MIDFIELDERS (5): Korbin Albert (Notre Dame; Grayslake, Ill.; 4/1), Talia DellaPeruta (UNC; Cumming, Ga.; 19/5), Carina Lageyre (Duke; Cooper City, Fla.; 4/0), Sally Menti (Santa Clara; Seattle, Wash.; 7/1), Olivia Moultrie (Portland Thorns FC; Wilsonville, Ore.; 7/2)

FORWARDS (7): Trinity Byars (Texas; Richardson, Texas; 9/3); Michelle Cooper (Duke; Clarkston, Mich.; 7/8); Simone Jackson (USC; Redondo Beach, Calif.; 9/7), Andrea Kitahata (Stanford; Hillsborough, Calif.; 6/7), Ally Sentnor (UNC; Hanson, Mass.; 2/0), Jaedyn Shaw (San Diego Wave FC; Frisco, Texas; 4/3), Alyssa Thompson (Total Futbol Academy; Studio City, Calif.; 5/3)

JUST GETTING STARTED

The FIFA U-20 Women’s World Cup has been a launching point for many players who have gone on to represent the full USWNT and many more who have played professionally. In fact, 47 different players who have played in a FIFA U-20 Women’s World Cup for the USA have gone on to earn at least one cap for the senior side. From 2002-2018, an average of 6.4 players per U.S. U-20 World Cup Team have gone on to represent the full USWNT.

Following are the players from each of the past U.S. U-20 (and in 2002 and 2004 U-19) World Cup Teams who have gone on to represent the full USWNT:

2018 (5 players): Defenders Emily Fox and Naomi Girma, midfielders Jaelin Howell and Ashley Sanchez and forward Sophia Smith.

2016 (4): Goalkeeper Casey Murphy, Fox, Sanchez and forward Mallory Pugh.

2014 (6): Goalkeeper Jane Campbell, midfielders Rose Lavelle, Lindsey Horan and Andi Sullivan and forwards Pugh and Midge Purce.

2012 (5): Defender Crystal Dunn, midfielders Morgan Brian (now Gautrat), Samantha Mewis and Julie Johnston (now Ertz) and forward Kealia Ohai (now Watt).

2010 (6): Goalkeeper Adrianna Franch, defenders Dunn and Casey Short (now Krueger), midfielders S. Mewis and Kristie Mewis and forward Sydney Leroux.

2008 (5): Goalkeeper Alyssa Naeher, defender Meghan Klingenberg, midfielder Christine Nairn and forwards Leroux and Alex Morgan.

2006 (7): Defenders Stephanie Lopez (now Cox) and Kelley O’Hara, midfielder Lauren Cheney (now Holiday) and Allie Long and forwards Danesha Adams, Tobin Heath and Amy Rodriguez.

2004 (8): Goalkeeper Ashlyn Harris, defenders Rachel Buehler (now Van Hollebeke), Lopez and Becky Sauerbrunn, midfielders Angie Woznuk and Yael Averbuch, and forwards Megan Rapinoe and Rodriguez.

2002 (12): Goalkeeper Harris, defenders Buehler, Kendall Fletcher, Amy Steadman and Jill Oakes, and midfielders Woznuk, Lori Chalupny, Leslie Osborne and Sarah Huffman, and forwards Heather O’Reilly, Kelly Wilson (now Schmedes) and Lindsay Tarpley (now Snow).

TOURNAMENT HISTORY

This year marks the third time that the tournament has been held in the Concacaf region and first time not in Canada, which hosted in 2002 and 2014. Europe has hosted three times; Russia in 2006, Germany in 2010 and France in 2018. The U-20 WWC has been held twice in Asia (2004 in Thailand and 2012 in Japan), once in Oceania (2016 in Papua New Guinea) and once in South America (2008 in Chile).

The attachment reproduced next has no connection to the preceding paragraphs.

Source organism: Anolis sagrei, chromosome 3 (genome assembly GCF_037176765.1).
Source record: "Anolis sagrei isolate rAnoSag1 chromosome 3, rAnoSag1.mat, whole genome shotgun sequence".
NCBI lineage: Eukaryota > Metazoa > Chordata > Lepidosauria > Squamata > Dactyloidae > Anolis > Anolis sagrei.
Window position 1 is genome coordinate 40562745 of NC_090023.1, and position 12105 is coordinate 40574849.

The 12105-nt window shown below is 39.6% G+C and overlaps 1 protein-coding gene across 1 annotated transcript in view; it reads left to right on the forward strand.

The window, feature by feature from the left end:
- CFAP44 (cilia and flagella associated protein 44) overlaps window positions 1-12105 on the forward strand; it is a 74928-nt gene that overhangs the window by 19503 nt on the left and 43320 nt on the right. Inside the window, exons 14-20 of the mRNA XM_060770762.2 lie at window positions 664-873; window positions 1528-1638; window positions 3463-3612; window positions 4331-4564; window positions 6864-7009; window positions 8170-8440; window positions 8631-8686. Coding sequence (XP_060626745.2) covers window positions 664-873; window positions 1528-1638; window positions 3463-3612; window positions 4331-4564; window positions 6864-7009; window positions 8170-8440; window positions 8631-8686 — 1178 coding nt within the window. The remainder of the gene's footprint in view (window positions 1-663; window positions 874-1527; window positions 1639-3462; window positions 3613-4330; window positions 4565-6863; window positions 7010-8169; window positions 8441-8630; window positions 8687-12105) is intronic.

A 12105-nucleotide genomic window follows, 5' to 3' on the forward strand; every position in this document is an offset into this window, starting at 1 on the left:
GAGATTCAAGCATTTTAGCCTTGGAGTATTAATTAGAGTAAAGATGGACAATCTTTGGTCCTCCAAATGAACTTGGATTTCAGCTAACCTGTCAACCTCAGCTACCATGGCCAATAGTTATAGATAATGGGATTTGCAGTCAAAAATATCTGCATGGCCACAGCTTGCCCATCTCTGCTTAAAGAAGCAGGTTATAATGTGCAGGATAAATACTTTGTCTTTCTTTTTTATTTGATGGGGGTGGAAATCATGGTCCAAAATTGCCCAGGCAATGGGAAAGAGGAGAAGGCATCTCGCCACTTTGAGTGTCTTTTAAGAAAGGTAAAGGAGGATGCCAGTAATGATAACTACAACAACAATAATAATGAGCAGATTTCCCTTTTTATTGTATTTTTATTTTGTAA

The USA and Germany have each won the tournament three times. The United States took home the inaugural tournament title at the 2002 FIFA U-19 Women’s World Championship. In the Final, the USA defeated host Canada 1-0 in overtime on a golden goal from future USWNT star Lindsay Tarpley. Played in front of 47,784 fans at Commonwealth Stadium in Edmonton, the 2002 championship match remains the largest crowd ever to watch a FIFA youth women’s game. Tremendous fan support and media attention at the competition’s first edition set the standard for future tournaments.

The United States has qualified for all 10 Youth Women’s World Cups at the U-19/U-20 level. After winning in 2002, the USA took third in Thailand in 2004 and fourth in Russia in 2006. In 2008, the USA triumphantly returned to the top of the podium in Chile. Goals from future Women’s National Team stars Alex Morgan and Sydney Leroux in the championship match propelled the USA to a 2-1 victory over Korea DPR. A controversial penalty kick shootout against Nigeria eliminated the USA in the 2010 quarterfinals, but the team rebounded in 2012. Featuring future senior World Cup champions Crystal Dunn, Samantha Mewis, Morgan Brian and Julie Johnston, the USA defeated three group winners in the knockout rounds to win the title over Germany, 1-0, on a goal from Kealia Ohai. In 2014, the USA faced another heartbreaking penalty kick defeat, this time falling to Korea DPR in the quarterfinals.

At the 2016 U-20 WWC in Papua New Guinea, the USA finished fourth. After winning its group by the slimmest of margins, topping France on a FIFA Fair Play points tiebreaker, the U.S. downed regional rival Mexico in the quarterfinals. In the semis, the USA suffered a hard-fought extra time loss to Korea DPR before falling to Japan 1-0 on an 87th-minute goal in the Third-Place match. In 2018, the USA had its worst showing ever, bowing out in group play, albeit in a group that featured both finalists – Spain and Japan. Spain defeated Japan, 3-1, to lift the World Cup trophy.

In nine previous tournaments and 47 matches, the USA has lost just six games in regulation, three to Germany, two to Japan and one to China PR. Agonizingly, the U.S. was knocked out of this tournament in penalty kicks in 2006, 2010 and 2014.